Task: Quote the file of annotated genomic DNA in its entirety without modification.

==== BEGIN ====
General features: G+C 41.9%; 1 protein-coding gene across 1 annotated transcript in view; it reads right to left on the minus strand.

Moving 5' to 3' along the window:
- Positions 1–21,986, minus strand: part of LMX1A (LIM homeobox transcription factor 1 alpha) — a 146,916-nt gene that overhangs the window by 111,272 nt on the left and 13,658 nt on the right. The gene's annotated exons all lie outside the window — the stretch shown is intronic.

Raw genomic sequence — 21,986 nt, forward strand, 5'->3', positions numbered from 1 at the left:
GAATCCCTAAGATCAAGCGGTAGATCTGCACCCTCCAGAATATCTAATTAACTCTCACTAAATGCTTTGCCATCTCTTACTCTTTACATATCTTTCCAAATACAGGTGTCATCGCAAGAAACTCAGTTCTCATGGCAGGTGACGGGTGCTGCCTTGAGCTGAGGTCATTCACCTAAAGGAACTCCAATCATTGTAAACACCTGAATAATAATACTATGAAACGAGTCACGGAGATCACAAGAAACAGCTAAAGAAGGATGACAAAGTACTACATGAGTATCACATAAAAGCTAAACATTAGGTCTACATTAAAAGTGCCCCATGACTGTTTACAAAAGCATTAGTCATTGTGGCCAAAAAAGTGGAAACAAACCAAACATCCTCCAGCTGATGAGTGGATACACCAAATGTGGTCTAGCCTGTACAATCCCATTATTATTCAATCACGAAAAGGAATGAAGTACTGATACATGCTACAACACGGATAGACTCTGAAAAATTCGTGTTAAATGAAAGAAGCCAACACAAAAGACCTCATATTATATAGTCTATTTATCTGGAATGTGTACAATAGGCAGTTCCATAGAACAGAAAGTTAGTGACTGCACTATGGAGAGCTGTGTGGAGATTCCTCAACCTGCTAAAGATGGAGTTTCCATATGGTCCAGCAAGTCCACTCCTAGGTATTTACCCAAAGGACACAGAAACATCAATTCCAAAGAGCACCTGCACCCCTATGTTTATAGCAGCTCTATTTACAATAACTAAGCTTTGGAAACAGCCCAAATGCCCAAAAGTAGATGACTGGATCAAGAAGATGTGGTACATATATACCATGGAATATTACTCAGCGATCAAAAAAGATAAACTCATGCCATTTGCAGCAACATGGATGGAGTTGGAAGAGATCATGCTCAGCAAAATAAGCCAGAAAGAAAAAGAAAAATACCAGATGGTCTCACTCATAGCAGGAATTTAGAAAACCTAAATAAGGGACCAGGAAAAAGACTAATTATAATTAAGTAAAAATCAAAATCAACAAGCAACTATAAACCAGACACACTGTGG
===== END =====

General features: G+C 41.9%; 1 protein-coding gene across 1 annotated transcript in view; it reads right to left on the minus strand.

Moving 5' to 3' along the window:
- Positions 1–21,986, minus strand: part of LMX1A (LIM homeobox transcription factor 1 alpha) — a 146,916-nt gene that overhangs the window by 111,272 nt on the left and 13,658 nt on the right. The gene's annotated exons all lie outside the window — the stretch shown is intronic.

Raw genomic sequence — 21,986 nt, forward strand, 5'->3', positions numbered from 1 at the left:
GAATCCCTAAGATCAAGCGGTAGATCTGCACCCTCCAGAATATCTAATTAACTCTCACTAAATGCTTTGCCATCTCTTACTCTTTACATATCTTTCCAAATACAGGTGTCATCGCAAGAAACTCAGTTCTCATGGCAGGTGACGGGTGCTGCCTTGAGCTGAGGTCATTCACCTAAAGGAACTCCAATCATTGTAAACACCTGAATAATAATACTATGAAACGAGTCACGGAGATCACAAGAAACAGCTAAAGAAGGATGACAAAGTACTACATGAGTATCACATAAAAGCTAAACATTAGGTCTACATTAAAAGTGCCCCATGACTGTTTACAAAAGCATTAGTCATTGTGGCCAAAAAAGTGGAAACAAACCAAACATCCTCCAGCTGATGAGTGGATACACCAAATGTGGTCTAGCCTGTACAATCCCATTATTATTCAATCACGAAAAGGAATGAAGTACTGATACATGCTACAACACGGATAGACTCTGAAAAATTCGTGTTAAATGAAAGAAGCCAACACAAAAGACCTCATATTATATAGTCTATTTATCTGGAATGTGTACAATAGGCAGTTCCATAGAACAGAAAGTTAGTGACTGCACTATGGAGAGCTGTGTGGAGATTCCTCAACCTGCTAAAGATGGAGTTTCCATATGGTCCAGCAAGTCCACTCCTAGGTATTTACCCAAAGGACACAGAAACATCAATTCCAAAGAGCACCTGCACCCCTATGTTTATAGCAGCTCTATTTACAATAACTAAGCTTTGGAAACAGCCCAAATGCCCAAAAGTAGATGACTGGATCAAGAAGATGTGGTACATATATACCATGGAATATTACTCAGCGATCAAAAAAGATAAACTCATGCCATTTGCAGCAACATGGATGGAGTTGGAAGAGATCATGCTCAGCAAAATAAGCCAGAAAGAAAAAGAAAAATACCAGATGGTCTCACTCATAGCAGGAATTTAGAAAACCTAAATAAGGGACCAGGAAAAAGACTAATTATAATTAAGTAAAAATCAAAATCAACAAGCAACTATAAACCAGACACACTGTGG